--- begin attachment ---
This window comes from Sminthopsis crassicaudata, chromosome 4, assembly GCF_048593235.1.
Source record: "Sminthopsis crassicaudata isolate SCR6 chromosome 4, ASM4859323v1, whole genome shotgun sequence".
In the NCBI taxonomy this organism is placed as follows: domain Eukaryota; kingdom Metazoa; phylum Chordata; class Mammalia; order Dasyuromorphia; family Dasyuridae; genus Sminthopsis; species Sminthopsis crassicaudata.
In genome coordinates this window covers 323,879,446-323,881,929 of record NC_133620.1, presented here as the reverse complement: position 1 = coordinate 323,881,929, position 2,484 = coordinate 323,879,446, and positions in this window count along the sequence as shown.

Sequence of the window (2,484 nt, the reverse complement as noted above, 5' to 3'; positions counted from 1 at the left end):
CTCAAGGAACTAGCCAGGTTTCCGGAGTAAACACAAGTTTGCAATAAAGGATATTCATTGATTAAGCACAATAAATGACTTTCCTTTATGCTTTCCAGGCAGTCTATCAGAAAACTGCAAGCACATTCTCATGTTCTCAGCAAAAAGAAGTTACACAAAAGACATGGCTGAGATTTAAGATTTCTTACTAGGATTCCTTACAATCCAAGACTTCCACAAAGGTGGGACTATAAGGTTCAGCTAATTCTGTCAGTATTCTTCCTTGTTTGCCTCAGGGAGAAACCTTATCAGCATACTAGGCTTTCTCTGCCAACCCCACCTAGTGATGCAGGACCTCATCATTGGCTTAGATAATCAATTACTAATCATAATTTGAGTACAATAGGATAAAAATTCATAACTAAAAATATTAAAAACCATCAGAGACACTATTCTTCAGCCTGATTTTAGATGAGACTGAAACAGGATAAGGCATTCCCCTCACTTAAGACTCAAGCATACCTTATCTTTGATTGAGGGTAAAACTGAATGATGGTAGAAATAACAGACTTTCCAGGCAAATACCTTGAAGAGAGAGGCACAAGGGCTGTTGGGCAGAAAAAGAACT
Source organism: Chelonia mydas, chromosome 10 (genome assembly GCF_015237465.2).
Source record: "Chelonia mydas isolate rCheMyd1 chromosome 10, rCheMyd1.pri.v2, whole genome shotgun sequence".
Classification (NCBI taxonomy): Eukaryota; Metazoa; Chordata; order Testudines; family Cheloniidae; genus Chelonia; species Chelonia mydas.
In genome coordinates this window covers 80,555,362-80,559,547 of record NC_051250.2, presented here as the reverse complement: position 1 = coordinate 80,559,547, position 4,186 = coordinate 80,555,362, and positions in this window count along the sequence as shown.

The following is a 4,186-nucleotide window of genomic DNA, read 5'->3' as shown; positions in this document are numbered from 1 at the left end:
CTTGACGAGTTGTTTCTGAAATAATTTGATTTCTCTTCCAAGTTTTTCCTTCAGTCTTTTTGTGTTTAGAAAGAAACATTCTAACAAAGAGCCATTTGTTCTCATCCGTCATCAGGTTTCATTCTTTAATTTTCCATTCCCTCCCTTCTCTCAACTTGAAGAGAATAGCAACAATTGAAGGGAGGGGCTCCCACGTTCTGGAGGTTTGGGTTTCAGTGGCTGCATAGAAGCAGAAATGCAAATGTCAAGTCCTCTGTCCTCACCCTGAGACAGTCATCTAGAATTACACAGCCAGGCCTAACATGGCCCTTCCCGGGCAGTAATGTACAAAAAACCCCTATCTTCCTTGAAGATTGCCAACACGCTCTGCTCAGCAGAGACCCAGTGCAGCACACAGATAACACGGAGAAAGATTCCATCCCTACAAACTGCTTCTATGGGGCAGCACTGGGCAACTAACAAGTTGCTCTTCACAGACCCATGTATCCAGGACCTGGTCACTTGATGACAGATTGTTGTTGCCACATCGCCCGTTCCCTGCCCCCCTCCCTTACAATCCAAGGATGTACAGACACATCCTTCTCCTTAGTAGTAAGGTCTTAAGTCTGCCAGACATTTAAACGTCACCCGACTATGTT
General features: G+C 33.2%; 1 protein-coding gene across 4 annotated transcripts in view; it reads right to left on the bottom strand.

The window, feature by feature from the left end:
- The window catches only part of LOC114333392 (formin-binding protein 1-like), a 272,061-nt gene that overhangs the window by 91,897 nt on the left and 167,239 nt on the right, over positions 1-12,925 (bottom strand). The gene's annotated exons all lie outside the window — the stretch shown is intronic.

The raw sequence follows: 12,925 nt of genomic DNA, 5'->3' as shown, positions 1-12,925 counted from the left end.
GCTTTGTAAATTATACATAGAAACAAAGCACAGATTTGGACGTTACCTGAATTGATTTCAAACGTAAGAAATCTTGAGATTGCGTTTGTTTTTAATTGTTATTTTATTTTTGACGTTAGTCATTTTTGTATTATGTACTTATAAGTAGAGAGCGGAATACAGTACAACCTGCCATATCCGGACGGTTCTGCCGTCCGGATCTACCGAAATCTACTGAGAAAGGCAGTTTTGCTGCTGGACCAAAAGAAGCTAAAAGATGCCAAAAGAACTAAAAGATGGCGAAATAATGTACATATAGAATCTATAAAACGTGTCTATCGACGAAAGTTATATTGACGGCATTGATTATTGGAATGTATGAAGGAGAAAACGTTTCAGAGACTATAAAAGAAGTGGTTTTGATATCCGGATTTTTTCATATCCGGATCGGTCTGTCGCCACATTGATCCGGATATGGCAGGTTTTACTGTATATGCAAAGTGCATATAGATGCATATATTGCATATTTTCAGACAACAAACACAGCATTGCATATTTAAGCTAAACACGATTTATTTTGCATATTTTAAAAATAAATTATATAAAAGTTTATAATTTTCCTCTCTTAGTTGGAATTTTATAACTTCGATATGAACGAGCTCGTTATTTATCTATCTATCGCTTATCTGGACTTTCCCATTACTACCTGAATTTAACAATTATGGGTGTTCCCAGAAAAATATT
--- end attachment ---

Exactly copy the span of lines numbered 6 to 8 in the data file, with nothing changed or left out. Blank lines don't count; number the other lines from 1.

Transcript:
CTCAAGGAACTAGCCAGGTTTCCGGAGTAAACACAAGTTTGCAATAAAGGATATTCATTGATTAAGCACAATAAATGACTTTCCTTTATGCTTTCCAGGCAGTCTATCAGAAAACTGCAAGCACATTCTCATGTTCTCAGCAAAAAGAAGTTACACAAAAGACATGGCTGAGATTTAAGATTTCTTACTAGGATTCCTTACAATCCAAGACTTCCACAAAGGTGGGACTATAAGGTTCAGCTAATTCTGTCAGTATTCTTCCTTGTTTGCCTCAGGGAGAAACCTTATCAGCATACTAGGCTTTCTCTGCCAACCCCACCTAGTGATGCAGGACCTCATCATTGGCTTAGATAATCAATTACTAATCATAATTTGAGTACAATAGGATAAAAATTCATAACTAAAAATATTAAAAACCATCAGAGACACTATTCTTCAGCCTGATTTTAGATGAGACTGAAACAGGATAAGGCATTCCCCTCACTTAAGACTCAAGCATACCTTATCTTTGATTGAGGGTAAAACTGAATGATGGTAGAAATAACAGACTTTCCAGGCAAATACCTTGAAGAGAGAGGCACAAGGGCTGTTGGGCAGAAAAAGAACT
Source organism: Chelonia mydas, chromosome 10 (genome assembly GCF_015237465.2).
Source record: "Chelonia mydas isolate rCheMyd1 chromosome 10, rCheMyd1.pri.v2, whole genome shotgun sequence".